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By now, you’ve heard all about the dangers of Bisphenol A (BPA)…
BPA is an endocrine-disrupter that messes with your hormones and contributes to health problems like infertility, breast cancer, prostate cancer, type 2 diabetes and heart disease — which means you’ve probably switched to BPA-free bottles and cans, and traded your plastic Tupperware for glass.
But your bottles, cans and Tupperware containers may not be the source of BPA that’s doing your body the most harm…
As you probably already know, BPA is in most shopping receipts too. And, it turns out, exposure to BPA through receipts is probably the absolute worst for your health — and here’s why…
BPA from receipts invade your body and stay
A recent study from researchers at the University of Alberta and Stockholm University found that BPA sticks around in your body longer when you’re exposed to it through receipts than when you’re exposed through food.
More specifically, they found that people who ate cookies that contained a few micrograms of BPA got it out of their system quicker, than people who touched receipts containing BPA.
People who ate the BPA, for example, expelled it from their system within 24-hours. Researchers confirmed this by testing their urine.
When people touched a BPA-filled receipt, however, the amount of BPA in their urine continued to rise for two whole days! And even more disturbing, researchers could still detect the BPA in their urine a week later. Yikes!
This means BPA lasts longer in your body when it’s introduced through your skin than through your digestive tract. So you should be more worried about those receipts laying around in your purse or wallet than the BPA leaching from your food containers or water bottle.
In fact, previous research shows that just one receipt contains way more BPA than you’d be exposed to from a leaching water bottle over the course of several years. If you think about how many times per day you mindlessly grab a receipt from a cashier, you realize this is not good news (and it’s even worse news if you are a cashier!)
As consumers, though, we have choices. And not taking receipts filled with a dangerous chemical is one of them…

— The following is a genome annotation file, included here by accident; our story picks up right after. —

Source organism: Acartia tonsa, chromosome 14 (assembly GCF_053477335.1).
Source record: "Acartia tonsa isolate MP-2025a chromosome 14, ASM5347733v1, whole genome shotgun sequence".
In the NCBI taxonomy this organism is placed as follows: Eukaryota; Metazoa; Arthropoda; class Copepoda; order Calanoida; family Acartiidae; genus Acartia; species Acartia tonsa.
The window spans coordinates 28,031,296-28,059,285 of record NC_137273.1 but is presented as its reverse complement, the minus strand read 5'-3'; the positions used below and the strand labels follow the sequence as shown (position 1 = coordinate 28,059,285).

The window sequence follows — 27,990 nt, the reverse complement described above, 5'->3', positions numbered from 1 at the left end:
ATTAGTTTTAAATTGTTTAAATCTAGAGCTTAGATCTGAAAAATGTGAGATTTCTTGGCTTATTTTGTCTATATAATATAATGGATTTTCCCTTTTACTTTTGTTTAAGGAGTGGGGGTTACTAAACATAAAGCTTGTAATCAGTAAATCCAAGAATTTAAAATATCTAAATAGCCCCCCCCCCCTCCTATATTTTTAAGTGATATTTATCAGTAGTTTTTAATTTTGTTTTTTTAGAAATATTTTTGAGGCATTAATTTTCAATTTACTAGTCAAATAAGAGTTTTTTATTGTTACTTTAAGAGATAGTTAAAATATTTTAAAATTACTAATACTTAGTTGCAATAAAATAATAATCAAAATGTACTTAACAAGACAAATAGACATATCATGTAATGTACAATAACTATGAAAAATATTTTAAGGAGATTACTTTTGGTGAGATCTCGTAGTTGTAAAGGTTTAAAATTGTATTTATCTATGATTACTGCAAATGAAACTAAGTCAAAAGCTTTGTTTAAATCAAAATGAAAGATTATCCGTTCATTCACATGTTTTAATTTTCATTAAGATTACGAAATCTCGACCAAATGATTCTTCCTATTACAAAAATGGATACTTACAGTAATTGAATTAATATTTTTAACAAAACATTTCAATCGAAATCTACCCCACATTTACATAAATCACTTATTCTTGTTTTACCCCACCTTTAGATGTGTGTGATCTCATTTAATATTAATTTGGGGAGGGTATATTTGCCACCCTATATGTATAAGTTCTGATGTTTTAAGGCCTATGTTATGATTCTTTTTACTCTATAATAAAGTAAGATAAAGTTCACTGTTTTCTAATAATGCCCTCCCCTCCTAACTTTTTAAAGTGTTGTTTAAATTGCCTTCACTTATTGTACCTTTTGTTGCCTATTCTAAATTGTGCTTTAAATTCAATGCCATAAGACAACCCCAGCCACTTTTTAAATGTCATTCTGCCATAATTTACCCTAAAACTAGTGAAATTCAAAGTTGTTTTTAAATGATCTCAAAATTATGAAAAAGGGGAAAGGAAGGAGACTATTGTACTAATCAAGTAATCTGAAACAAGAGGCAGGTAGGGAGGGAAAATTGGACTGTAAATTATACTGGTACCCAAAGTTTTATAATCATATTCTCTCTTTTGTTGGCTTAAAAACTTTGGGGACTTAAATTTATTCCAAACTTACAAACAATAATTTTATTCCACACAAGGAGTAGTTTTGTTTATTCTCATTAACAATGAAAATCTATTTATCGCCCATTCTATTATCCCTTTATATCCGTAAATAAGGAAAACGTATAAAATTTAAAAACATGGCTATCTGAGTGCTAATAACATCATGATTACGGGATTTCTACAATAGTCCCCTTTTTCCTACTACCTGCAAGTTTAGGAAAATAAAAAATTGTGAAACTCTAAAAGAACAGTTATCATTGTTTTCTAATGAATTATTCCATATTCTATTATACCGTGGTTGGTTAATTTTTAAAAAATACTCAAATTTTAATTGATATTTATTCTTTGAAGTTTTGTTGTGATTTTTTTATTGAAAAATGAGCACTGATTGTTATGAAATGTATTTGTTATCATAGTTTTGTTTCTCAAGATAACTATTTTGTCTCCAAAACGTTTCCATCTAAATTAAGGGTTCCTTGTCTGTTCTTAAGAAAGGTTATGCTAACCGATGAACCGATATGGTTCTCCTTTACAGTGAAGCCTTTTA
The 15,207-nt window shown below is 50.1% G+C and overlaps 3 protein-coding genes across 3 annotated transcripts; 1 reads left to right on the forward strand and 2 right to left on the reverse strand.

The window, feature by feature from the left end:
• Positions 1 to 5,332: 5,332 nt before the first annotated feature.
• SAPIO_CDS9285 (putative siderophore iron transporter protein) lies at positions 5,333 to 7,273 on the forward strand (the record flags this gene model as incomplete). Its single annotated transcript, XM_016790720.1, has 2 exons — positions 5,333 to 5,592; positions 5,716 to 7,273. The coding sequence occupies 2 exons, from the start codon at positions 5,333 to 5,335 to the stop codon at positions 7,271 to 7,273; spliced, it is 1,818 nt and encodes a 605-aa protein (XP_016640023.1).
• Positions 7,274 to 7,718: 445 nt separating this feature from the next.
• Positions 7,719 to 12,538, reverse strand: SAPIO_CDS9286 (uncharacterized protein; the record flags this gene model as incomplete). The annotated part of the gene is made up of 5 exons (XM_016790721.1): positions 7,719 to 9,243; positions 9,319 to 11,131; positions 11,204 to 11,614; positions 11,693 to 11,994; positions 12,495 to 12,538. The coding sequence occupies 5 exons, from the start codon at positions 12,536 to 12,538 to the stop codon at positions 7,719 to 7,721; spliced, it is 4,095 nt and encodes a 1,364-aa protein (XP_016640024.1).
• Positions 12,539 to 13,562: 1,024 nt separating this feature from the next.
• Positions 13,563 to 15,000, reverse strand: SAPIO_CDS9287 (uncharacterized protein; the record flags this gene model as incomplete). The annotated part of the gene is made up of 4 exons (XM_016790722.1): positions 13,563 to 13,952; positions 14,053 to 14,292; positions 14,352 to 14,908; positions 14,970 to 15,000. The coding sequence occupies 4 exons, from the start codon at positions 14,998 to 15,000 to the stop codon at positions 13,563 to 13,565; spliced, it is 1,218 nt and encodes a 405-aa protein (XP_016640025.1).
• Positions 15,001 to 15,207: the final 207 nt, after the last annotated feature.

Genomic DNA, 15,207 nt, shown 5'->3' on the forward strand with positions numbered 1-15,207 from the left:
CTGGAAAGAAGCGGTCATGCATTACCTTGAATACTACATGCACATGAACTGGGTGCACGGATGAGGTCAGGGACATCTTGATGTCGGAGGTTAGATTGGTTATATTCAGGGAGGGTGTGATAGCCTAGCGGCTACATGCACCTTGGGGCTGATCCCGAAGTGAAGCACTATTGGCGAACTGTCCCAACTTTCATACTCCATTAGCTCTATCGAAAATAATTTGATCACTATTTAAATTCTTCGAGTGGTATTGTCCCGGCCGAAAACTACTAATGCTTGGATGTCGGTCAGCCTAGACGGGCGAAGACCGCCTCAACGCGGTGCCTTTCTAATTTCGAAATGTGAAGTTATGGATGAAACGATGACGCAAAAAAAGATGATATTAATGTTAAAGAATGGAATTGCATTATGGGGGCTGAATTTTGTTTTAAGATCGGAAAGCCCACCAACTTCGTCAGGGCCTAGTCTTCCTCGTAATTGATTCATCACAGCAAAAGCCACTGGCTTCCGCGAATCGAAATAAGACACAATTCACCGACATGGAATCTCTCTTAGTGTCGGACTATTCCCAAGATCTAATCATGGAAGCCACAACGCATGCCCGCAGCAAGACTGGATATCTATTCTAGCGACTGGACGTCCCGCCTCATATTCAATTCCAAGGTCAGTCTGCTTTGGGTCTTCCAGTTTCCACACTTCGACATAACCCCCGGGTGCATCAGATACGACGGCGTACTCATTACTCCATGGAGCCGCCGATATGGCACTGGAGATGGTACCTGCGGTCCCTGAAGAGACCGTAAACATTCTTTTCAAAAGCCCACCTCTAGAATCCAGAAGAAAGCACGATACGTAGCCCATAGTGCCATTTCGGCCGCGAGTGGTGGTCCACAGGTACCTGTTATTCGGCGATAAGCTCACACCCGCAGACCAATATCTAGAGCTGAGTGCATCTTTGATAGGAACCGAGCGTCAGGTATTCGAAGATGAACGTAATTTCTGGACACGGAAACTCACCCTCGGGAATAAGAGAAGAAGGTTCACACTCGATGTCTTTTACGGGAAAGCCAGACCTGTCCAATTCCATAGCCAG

A good reason to avoid receipts
I’ll admit… it’s not easy nowadays to completely avoid receipts. I’ll also admit that even though I know there’s BPA in receipts, I’ve been less conscientious about avoiding receipts than I have about using a BPA-free water bottle and never microwaving my food in BPA-filled plastic.
Maybe you’ve fallen into the same trap I have, forgetting just how dangerous receipts are. If that’s the case, then it’s time to change our ways and become more aware of how we’re handling receipts on a daily basis.
In fact, with a few simple changes we can reduce our exposure to receipts (and BPA) significantly. Start by:
- Asking to have your receipt emailed. A lot of stores offer the option to get electronic receipts. It saves waste, prevents clutter and keeps you far away from BPA!
- Remaining cautious around BPA-free receipts. Some of your favorite stores may offer BPA-free receipts. Target, Starbucks and Bank of America, for example, all reportedly have BPA-free receipts. But BPA-free receipts usually contain a similar chemical called BPS, which could have some of the same health risks.
- Not handling receipts when you’ve just put on lotion or hand sanitizer. These products open up your skin, so it absorbs even more BPA.
- Asking the cashier to put your receipt in the bag when you really need a receipt. When you get home, you can use gloves or an oven mitt to take it out. I know that sounds extreme… but the consequences of high BPA exposure are extreme too. So who’s to judge what you do with your receipts in the privacy of your own home!
- If you have receipts you need to hold onto for a while, get them out of your purse, wallet or shopping bag and keep them safely tucked away in a plastic bag…where they won’t accidentally come in contact with your skin any more than necessary.
- If you work as a cashier (or any job where you frequently handle receipts), consider wearing nitrile gloves. These are non-latex safety gloves you can buy online. Wearing gloves on the job may look strange, but you can tolerate a few sidelong glances if it protects your health. And on the plus side, it will protect you from germs too!
- Bisphenol A: How does it affect our health? — Medical News Today. Retrieved September 25, 2017.
- Bisphenol A exposure through the skin from store receipts takes longer to be excreted — MedicalXpress. Retrieved September 25, 2017.
- Jiaying Liu, et al. “Prolonged Exposure to Bisphenol A from Single Dermal Contact Events.” — Environmental Science & Technology, 2017.
- Don’t Touch That Cash Register Receipt — It’s Toxic — TakePart. Retrieved September 25, 2017.
- The risky chemical lurking in your wallet — Consumer Reports. Retrieved September 25, 2017.
- BPA Coats Cash Register Receipts — Environmental Working Group. Retrieved September 25, 2017.